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Android full-disk encryption is flawed enough for government work

Vulnerabilities on devices with Qualcomm chipsets can allow Android full-disk encryption to be bypassed by malicious actors or law enforcement.

Much has been written about law enforcement fighting Apple for access to encrypted and locked iPhones, but not so much about Android devices. New research showed that may be because Android full-disk encryption can be bypassed by stringing together exploits.

Security researcher Gal Beniamini demonstrated how an attacker could use vulnerabilities in kernel-code-execution handling in the secure element -- TrustZone -- of Qualcomm processors to break Android full-disk encryption. According to Beniamini, the trouble arises due to the way Android uses the hardware key for its full-disk encryption.

"The internal key-derivation function uses an actual hardware key, called the SHK, which would, no doubt, be hard to extract using software, but this is all irrelevant," Beniamini wrote. "Instead of creating a scheme which directly uses the hardware key without ever divulging it to software or firmware, the code above performs the encryption and validation of the key blobs using keys which are directly available to the TrustZone software."

Beniamini discovered he could string together two vulnerabilities to allow code execution in the Qualcomm Secure Execution Environment and escalation of privilege from the QSEE to TrustZone to obtain encryption keys and, ultimately, give an attacker an opportunity to brute-force the device password using those keys.

Neil Rankin, senior security researcher at Black Duck Software Inc., based in Boston, said one way to mitigate the risk of brute force being successful is to use a better password.

"There is nothing unusual about the brute-force element of this attack, so it would be quick to accomplish for short passwords, longer for larger lengths," Rankin wrote to SearchSecurity.

According to Rankin, Android devices provide users with the following options:

  • Simple PINs, which consist of about four numbers;
  • Swipes, which correspond to the numbers touched in the swipe; or
  • Strong, 16-character alphanumeric passwords.

"A five-character PIN could be cracked in a second or two," Rankin said. "A 16-character PIN would take considerably longer -- up to years, if special characters were included."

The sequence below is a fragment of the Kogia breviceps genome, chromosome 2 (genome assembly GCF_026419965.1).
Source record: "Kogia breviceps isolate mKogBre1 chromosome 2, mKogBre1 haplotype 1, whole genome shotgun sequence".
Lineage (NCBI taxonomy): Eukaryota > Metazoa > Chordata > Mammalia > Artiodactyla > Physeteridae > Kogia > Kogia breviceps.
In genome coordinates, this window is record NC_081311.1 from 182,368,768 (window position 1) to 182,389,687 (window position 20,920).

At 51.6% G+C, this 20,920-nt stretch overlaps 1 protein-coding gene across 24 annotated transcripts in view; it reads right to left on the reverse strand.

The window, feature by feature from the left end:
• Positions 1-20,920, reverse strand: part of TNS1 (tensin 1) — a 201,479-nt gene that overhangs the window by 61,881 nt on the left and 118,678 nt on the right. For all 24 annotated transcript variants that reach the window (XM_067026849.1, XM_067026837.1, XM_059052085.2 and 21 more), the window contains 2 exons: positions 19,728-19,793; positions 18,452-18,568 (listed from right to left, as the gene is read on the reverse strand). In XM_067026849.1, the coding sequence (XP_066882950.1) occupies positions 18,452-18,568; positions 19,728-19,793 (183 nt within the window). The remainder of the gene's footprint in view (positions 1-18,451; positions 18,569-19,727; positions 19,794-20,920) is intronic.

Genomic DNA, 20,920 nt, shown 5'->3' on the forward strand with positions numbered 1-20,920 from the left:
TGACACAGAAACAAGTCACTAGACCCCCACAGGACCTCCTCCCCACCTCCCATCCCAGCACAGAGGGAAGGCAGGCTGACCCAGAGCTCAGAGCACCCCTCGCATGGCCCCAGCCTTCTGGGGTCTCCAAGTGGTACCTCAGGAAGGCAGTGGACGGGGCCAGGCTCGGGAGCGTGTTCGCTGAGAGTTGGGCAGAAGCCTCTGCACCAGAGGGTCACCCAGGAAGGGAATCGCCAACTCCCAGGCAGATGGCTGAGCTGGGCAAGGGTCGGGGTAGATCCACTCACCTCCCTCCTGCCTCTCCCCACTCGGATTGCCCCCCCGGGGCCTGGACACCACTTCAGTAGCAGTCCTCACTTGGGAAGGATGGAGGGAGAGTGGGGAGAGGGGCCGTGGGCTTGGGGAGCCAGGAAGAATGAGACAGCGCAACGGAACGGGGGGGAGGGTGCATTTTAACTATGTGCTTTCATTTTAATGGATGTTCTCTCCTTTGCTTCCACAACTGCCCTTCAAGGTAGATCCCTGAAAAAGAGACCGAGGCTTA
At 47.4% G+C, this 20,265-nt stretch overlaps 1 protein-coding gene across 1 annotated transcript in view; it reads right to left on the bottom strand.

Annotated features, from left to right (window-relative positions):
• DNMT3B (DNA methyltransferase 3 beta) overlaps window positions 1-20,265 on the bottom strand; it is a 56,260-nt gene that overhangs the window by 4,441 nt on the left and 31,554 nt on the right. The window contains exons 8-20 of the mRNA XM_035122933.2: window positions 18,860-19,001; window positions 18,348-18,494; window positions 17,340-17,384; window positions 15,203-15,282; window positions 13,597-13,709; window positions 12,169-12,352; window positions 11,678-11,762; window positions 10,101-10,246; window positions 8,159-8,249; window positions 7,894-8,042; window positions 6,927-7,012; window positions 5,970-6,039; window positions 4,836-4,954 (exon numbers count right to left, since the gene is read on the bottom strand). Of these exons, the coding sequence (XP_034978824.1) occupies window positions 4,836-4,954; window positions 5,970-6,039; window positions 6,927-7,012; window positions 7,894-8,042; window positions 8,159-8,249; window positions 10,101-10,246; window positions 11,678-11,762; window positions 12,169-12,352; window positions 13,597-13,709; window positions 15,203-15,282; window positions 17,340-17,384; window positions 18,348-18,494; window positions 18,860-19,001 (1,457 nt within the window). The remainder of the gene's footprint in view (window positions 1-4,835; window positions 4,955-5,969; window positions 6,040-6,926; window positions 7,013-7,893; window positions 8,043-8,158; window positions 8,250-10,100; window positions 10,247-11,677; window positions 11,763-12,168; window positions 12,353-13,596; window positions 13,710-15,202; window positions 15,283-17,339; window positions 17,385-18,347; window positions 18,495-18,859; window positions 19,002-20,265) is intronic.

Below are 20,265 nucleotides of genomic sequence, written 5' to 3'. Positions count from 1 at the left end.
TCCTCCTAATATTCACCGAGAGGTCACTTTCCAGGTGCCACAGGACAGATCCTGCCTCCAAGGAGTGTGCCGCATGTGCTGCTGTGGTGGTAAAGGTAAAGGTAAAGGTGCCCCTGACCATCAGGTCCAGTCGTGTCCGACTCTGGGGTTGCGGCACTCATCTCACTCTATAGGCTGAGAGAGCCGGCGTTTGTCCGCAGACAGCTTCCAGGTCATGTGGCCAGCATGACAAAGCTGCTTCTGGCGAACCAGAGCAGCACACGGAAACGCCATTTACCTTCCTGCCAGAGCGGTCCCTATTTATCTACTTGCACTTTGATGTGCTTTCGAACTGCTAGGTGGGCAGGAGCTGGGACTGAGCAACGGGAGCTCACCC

While the attack itself is nontrivial, especially if the device has a long, complex password that could withstand a brute-force attack, Beniamini said these vulnerabilities also mean OEMs have the ability to comply with law enforcement orders to break Android full-disk encryption.

"Since the key is available to TrustZone, OEMs could simply create and sign a TrustZone image, which extracts the KeyMaster keys, and flash it to the target device," Beniamini wrote. "This would allow law enforcement to easily brute-force the full-disk encryption password off the device using the leaked keys."

Liviu Arsene, senior e-threat researcher at Romania-based antimalware firm Bitdefender, said law enforcement wouldn't necessarily need the help of OEMs.

"While the process might involve additional steps and could be more time-consuming, the result would be the same, without requiring the OEMs' assistance," Arsene told SearchSecurity. "Since the method could be used by anyone with the right skills, it's safe to assume that law enforcement or any type of attacker would not require the direct assistance of the OEM to break Android full-disk encryption."

The true risk of these vulnerabilities is hard to measure. Although many Android devices use Qualcomm processors, full-disk encryption has only been mandatory on devices that shipped with Android 6.0, and only 10% of devices run Android 6.0, per Google's latest platform numbers.

The two vulnerabilities used by Beniamini have been patched in Google security releases from January 2016 and May 2016, although it is unclear how many devices have received those security updates. But, Beniamini said even these patches could be rolled back.

"Even on patched devices, if an attacker can obtain the encrypted disk image (e.g., by using forensic tools), they can then downgrade the device to a vulnerable version, extract the key by exploiting TrustZone and use them to brute-force the encryption," Beniamini wrote. "Since the key is derived directly from the SHK, and the SHK cannot be modified, this renders all downgradable devices directly vulnerable."

Arsene said Beniamini may be understating how difficult such a downgrade would be.

"It's a pretty difficulty method, as you would still need an OEM to sign the TrustZone," Arsene said. "However, considering there's a wide range of Android OEMs -- unlike iPhone that is strictly governed by Apple -- it's plausible that law enforcement agencies could collaborate with one of them."

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